If a week is a long time in politics, it is a very long time in Iraq. The first day of this week in Iraqi politics witnessed a Sunday 23 May meeting between Iraqiyya leader Iyad Allawi and Grand Ayatollah Ali al-Sistani. On the same day, the Washington Post released a new interview with Prime Minister Nouri al-Maliki that gave excellent insight into the premier’s current mindset. So what’s going on behind the scenes and how far away is the ratification of a new prime minister and cabinet of ministers?
The overarching trend is that we are headed towards a sprawling “unity’ government that might be described as “a government of everyone and no-one.” This means a government in which almost everyone is a participant to some extent, but no-one has signed on to an agreed manifesto regarding how the government will act. Such a government would not be a meeting of equals; a sub-set of three political coalitions would form the core of the government and would hold the balance of votes in the cabinet – the forum at which many key decisions would be made.
What are the indicators that point to this conclusion? The first and most important is the difficulty of getting Maliki and Allawi in the same room, despite behind-the-scenes US and Gulf Arab pressure to make such a meeting occur. For many policy-makers in Washington and the Arab world, the ideal solution would be a Maliki-Allawi tie-up. In theory, this would assure a strong federal state, a more favourable investment climate, cross-sectarian balance and curtailed Iranian influence. Personality and alliance dynamics, plus insistent prodding from Tehran, make it unlikely that a nationalist super-coalition will emerge.
In the absence of such a nationalist alliance, it is equally unlikely that Allawi’s primarily Sunni Arab bloc will be excluded from government completely. The United States, Ayatollah Sistani and the Kurds have all been vocal on the need for an inclusive government. On 23 May, Maliki noted: “How could the government be formed without Iraqiyya whether as a bloc or as Sunnis?” Maliki added a further inducement to Allawi’s bloc members, noting: “the Iraqiyya list and the Sunni component must be in the sovereign posts, not in secondary posts.”
The comment shows that Maliki retains a clear-headed appreciation of Allawi’s weaknesses. Maliki correctly divines that Iraqiyya is struggling to hold together and may be easy to fragment. On 23 May, the premier noted: “I read the real situation and I see Allawi’s path as difficult; he has many problems ahead of him. I don’t say that I have no problems but mine are less. I have a coherent list unlike the others. So, imagine the problems for Allawi and the others.” Maliki has been consistent in rebuffing all possibility that Allawi will lead a new government and the Sunday meeting between Allawi and Sistani failed to produce any favourable outcome for the Iraqiyya leader.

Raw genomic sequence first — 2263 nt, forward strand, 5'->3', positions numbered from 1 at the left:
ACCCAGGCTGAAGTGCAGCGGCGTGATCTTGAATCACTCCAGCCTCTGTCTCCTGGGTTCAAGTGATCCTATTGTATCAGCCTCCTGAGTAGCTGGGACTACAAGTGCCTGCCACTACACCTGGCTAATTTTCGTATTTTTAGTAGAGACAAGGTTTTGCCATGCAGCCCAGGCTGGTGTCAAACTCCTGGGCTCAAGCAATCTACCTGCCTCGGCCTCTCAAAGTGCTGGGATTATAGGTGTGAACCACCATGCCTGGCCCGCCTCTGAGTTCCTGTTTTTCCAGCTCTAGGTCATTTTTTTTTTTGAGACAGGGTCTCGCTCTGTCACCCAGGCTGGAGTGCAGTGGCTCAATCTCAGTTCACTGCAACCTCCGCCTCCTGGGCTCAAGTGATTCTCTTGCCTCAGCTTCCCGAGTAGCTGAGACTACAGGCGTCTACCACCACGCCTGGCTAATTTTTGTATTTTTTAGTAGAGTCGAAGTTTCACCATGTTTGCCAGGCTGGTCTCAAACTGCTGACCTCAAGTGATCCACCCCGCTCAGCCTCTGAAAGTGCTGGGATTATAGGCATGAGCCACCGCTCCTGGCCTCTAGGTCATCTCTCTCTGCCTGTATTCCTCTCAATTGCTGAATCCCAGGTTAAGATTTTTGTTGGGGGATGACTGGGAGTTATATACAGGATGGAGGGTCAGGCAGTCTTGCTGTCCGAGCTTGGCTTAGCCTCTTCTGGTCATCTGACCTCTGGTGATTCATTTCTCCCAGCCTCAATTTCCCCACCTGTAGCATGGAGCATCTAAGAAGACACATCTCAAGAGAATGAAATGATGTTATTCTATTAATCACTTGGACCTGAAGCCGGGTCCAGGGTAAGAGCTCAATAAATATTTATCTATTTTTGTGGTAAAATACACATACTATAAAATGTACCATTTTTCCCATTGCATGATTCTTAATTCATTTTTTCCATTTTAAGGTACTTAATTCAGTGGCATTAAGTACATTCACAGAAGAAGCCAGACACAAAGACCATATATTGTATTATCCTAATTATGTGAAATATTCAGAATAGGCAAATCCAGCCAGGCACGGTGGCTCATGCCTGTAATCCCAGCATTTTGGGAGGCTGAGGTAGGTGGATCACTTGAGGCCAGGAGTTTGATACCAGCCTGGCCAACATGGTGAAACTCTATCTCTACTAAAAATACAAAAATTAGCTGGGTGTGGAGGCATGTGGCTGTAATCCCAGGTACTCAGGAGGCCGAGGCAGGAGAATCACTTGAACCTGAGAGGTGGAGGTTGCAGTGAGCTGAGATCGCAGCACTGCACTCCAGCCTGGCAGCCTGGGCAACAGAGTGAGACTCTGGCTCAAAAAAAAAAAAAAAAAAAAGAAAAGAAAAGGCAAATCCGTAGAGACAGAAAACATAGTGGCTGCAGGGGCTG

A greater challenge for Maliki is to reassure Shia, Kurdish and Sunni partners that he can be trusted to take a less authoritarian stance during a second term. Some elements of the pan-Shiite Iraqi National Alliance (INA) such as the Sadrists will require very significant inducements to accept Maliki as prime minister, including so-called “service ministries” such as health, labour and transport. The Kurds and Sunni Arab factions also have a strong bias against the premier. Though Maliki can offer many tempting pay-offs to allies in the form of ministries, there is an under-current of antipathy that suggests Maliki will be shunted aside at a very late stage in government formation and a more acceptable (and weaker) prime ministerial candidate placed atop the sprawling “unity” government.
Whether Maliki remains or is removed, the resultant government may be unlikely to emerge before the start of Ramadan in mid-August. Whenever the government does emerge, we can expect significant churn in the ministries, with most or all of the ministerial portfolios redistributed during the summer negotiations. The aforementioned sovereign ministries – Finance, Interior, Oil, Defence, Foreign Affairs – may be split between political appointees of five main factions. This could result in some favourable results for investors, such as an Iraqiyya or Maliki pragmatist in the Ministry of Oil or a Kurd in an Arab-KRG confidence-building role at the Ministry of Finance. The shuffle could also see unsavoury characters implanted in key positions. In the lottery of government formation, only one statement can be made in confidence — that many existing relationships will be rendered null and void, requiring the work of commercial positioning to begin afresh.
Dr Michael Knights is Vice President and lead Iraq analyst at Olive Group, the first security company to operate in Iraq. He has worked on Iraqi political and security risks since the mid-1990s, first as an oil and gas journalist and later as an academic, receiving his PhD on Iraq at the Department of War Studies, King’s College London. Since 2003, Dr Knights has run the Washington Institute for Near East Policy’s Iraq programme, advising US government agencies on Iraq policy and publishing a series of books on local politics and security in Basrah, Maysan, Dhi Qar and the northern provinces including Kirkuk. Since joining Olive Group in 2006, he has produced in-depth social and political analysis of 26 of Iraq’s major oil and gas fields and keeps a close eye on national security and politics.
He can be contacted at [email protected]